Dragons Over Vinland – March 15, 2013 – Hard Luck, Toronto, ON

Monday, 8th April 2013

After a 12-year hiatus from the North American metal scene, Norwegian Viking metallers Einherjer announced in January that they would be embarking on an exclusive eight-date venture through Ontario and Quebec. Chatter about this tour quickly spread, easily having been the most talked about upcoming event in Toronto’s metal scene. And with the cancellation of Heathen Crusade Metalfest and SXSW, Toronto fans had first crack at welcoming them back on Vinlandic soil. Backed by domestic supporting act Panzerfaust and London’s SIG:AR:TYR at the Hard Luck Bar, the quality of this event was unparalleled.

As a follower of SIG:AR:TYR’s music since its inception in 2003, I wasn’t sure what to expect as the lone member, Daemonskald, had been behind all its atmospheric beauty. In addition, this was their first Canadian debut, second live performance and their only stop on the Dragons Over Vinland tour. Those in attendance Friday evening would have never known any different.  Daemonskald recounted refreshing tales of traditional Norse folklore through blackened rasps alongside ambient rifts while Battlesoul’s Nich Ireland endowed thunderous drumming throughout their set. The array of folk metal enthusiasts banged their head in accord during Blood of the North, a track off of Godsaga.  Michael Gründ of Battlesoul played rhythm guitar, backing Daemonskald’s soulful solos while Vesperia’s Morgan Rider played echoing bass, both offering brief supporting vocals.

SIG:AR:TYR’s set exhibited the band’s similarities to Bathory but also supplied it’s clear uniqueness and underrated status in the metal scene. This was also obvious to the large assembly who gathered as they chanted loudly for an encore. Their performance was a rare treat and easily became a part of a limited group of artists that I would want to see over and over again.

Up next was Panzerfaust, Toronto’s own black metal fundamentalists. Having seen this fourfold ensemble in the past, this performance was unlike the latter in many ways. Panzerfaust’s overall stage presence was fierce and intimidating; guitarist Kaizer and bassist Morbid menaced at the unsuspecting masses albeit vocalist Goliath belted out hoarse vocals. Drummer Lord Baphomet varied between combative style marching and full on blast beats as Goliath stood before a podium sporting a khaki coloured sac accompanied by a noose over his head. Kaizer executed apocalyptic, sepulchral riffs amidst Panzerfaust’s discourse and the crowd banged their heads in assent.

While this was not their top performance in some aspects, they did not fail to get the majority of show goers to raise their horns in support. Since forming in 2005, they’ve crafted their intonation and overall direction, exemplifying tremendous growth. This was especially apparent during their live rendition of The Apple of Infinite Knowledge, the fourth track from their new album, Jehovah-Jireh: The Divine Anti-Logos. Panzerfaust will continue on to play seven more gigs with headliner, Einherjer.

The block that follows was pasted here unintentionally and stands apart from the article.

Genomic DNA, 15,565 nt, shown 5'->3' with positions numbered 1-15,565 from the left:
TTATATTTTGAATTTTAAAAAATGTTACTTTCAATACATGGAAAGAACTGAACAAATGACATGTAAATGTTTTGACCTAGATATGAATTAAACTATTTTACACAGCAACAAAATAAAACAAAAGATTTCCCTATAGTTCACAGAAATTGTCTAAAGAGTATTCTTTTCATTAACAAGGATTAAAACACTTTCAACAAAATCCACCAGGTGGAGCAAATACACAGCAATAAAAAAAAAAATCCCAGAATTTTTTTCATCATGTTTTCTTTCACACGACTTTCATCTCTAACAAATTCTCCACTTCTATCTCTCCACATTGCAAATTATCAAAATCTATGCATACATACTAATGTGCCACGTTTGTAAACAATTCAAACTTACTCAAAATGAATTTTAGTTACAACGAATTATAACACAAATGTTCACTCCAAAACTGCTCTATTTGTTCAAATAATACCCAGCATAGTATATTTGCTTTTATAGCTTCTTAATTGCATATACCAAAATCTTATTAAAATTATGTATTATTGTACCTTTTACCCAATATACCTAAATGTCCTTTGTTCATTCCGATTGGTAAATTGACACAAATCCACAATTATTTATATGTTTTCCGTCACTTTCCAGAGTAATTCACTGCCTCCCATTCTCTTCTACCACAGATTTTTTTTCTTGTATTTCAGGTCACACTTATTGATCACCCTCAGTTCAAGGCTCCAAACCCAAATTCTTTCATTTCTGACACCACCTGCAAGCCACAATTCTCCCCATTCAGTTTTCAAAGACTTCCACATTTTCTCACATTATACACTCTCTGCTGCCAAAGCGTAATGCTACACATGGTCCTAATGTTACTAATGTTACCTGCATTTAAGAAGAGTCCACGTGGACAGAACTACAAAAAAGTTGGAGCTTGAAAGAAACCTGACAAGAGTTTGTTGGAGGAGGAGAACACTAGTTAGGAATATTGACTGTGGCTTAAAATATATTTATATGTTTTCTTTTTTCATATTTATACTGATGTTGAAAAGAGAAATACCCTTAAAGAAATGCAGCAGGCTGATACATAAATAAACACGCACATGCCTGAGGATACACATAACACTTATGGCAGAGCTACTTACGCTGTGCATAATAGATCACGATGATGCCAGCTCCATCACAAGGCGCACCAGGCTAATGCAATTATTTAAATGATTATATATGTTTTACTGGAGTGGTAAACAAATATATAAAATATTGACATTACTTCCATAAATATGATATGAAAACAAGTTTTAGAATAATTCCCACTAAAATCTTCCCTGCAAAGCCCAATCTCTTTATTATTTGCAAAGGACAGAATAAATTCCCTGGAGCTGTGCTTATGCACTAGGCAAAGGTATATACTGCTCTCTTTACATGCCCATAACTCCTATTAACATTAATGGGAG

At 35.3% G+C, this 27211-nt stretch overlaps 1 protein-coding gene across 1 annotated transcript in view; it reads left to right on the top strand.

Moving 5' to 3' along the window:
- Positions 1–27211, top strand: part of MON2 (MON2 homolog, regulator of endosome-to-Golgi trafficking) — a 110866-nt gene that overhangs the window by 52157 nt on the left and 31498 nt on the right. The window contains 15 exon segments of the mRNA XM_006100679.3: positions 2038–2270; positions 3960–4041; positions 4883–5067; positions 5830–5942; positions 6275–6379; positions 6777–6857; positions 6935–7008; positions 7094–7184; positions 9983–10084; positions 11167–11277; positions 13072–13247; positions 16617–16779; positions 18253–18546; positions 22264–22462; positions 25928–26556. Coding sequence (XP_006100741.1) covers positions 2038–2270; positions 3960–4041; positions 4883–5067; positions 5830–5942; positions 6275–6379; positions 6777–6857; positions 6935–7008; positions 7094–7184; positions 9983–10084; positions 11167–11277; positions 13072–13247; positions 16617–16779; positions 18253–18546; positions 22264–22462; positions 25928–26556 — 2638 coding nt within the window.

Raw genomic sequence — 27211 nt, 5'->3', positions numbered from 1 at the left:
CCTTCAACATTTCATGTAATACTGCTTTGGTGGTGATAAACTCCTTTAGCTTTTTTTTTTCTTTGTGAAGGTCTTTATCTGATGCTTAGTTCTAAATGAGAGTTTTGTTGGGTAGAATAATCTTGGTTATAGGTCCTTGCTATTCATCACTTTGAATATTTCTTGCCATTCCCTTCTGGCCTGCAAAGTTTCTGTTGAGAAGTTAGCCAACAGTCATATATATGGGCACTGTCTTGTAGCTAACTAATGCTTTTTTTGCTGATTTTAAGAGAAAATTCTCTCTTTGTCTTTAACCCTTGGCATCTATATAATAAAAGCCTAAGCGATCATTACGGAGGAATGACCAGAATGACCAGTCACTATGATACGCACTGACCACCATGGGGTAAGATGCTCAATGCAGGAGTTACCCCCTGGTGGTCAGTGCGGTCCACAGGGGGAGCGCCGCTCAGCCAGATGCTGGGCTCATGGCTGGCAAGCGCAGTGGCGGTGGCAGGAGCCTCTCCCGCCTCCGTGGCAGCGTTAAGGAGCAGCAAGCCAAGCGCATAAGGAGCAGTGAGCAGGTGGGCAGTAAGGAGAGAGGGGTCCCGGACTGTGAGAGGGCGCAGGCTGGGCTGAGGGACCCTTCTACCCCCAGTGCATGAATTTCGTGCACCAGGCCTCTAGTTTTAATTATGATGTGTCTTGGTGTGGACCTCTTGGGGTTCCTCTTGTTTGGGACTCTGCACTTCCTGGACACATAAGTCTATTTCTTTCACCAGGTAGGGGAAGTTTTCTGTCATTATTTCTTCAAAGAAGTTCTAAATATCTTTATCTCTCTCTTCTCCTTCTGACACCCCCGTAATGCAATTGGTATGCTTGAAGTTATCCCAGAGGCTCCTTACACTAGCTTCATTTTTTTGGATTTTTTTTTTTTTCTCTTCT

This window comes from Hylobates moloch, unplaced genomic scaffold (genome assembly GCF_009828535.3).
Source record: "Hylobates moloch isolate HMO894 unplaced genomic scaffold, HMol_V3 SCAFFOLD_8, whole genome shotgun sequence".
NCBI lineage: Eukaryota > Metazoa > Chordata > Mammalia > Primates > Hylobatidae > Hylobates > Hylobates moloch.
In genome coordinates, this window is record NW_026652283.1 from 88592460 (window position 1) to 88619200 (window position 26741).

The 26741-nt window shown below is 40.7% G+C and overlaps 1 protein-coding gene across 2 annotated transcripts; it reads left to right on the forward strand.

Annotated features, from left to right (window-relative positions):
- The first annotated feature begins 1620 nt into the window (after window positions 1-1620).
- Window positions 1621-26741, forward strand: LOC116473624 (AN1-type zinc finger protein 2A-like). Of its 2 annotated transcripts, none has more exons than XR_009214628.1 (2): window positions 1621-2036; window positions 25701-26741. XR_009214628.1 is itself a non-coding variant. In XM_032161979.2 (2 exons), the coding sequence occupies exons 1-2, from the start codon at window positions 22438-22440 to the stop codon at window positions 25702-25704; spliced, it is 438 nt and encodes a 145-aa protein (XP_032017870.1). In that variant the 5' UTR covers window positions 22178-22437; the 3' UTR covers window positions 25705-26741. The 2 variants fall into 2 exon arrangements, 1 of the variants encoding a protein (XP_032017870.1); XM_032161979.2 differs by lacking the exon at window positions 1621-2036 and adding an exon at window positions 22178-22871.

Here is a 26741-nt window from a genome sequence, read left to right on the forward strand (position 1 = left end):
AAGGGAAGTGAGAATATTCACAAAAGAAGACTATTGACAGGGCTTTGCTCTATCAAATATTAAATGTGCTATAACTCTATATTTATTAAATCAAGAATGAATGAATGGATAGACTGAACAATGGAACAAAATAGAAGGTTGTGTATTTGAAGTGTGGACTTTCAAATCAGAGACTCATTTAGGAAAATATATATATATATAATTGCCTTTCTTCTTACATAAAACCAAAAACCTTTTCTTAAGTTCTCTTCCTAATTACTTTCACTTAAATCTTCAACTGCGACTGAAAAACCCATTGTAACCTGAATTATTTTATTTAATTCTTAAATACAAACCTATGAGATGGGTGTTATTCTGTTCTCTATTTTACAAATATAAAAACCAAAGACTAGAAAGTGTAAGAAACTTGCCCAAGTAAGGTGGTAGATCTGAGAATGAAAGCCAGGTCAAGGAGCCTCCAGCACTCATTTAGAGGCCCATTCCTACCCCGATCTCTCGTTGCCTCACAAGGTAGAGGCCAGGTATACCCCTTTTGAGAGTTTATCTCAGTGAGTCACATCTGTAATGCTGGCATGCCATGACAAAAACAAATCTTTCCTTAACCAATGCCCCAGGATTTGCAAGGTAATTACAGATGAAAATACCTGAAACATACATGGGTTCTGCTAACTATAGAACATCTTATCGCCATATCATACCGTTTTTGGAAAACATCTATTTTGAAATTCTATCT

As a popular saying goes, save the best for last. This statement rang quite true for Norway’s Einherjer, one of very few Viking metal bands noted for their authentic cultural sound and mythological storytelling. Adorned in simple black shirts, pants and their faces bare, Einherjer were full of energy and the crowd reciprocated throughout their set. As a frequent show goer, I can say Einherjer’s performance invoked all kinds of rare enchantment; fans crowd-surfed without hesitation at the Hard Luck Bar, while others formed their own lineage head banging to their heart’s content. Beserkergang delivered with Glesnes’ blackened battle chants, relentless melodic riffs from Herløe and complex warlike drumming from Storesund.

Our drinks were raised high as we shouted strong praise to Odin, cheering along with the chorus during Odin Owns Ye All.  Although Ironbound seemed to lack its pivotal symphonic keyboard elements, the vocal and instrumental harmonies of Glesnes, Herløe, Storesund and Svendsbø made up for that. Their attack on our ears was sinister and tenacious and we begged for more. Einherjer happily obliged, ending their performance with encore song Far Far North.

Toronto metal and music addicts alike, you’ve renewed my faith in our local music scene. We recognized the rare privilege of the Dragons Over Vinland tour, not allowing the icy winds to deter us and attended by the masses. We embraced SIG:AR:TYR’s first Canadian debut with acclaim, showed our undying support for Toronto’s black metal diehards Panzerfaust and welcomed Viking metal veterans Einherjer after over a decade of absence from North America with high praise. This was a folk-laden night that will be forever etched in the minds of all who were present.



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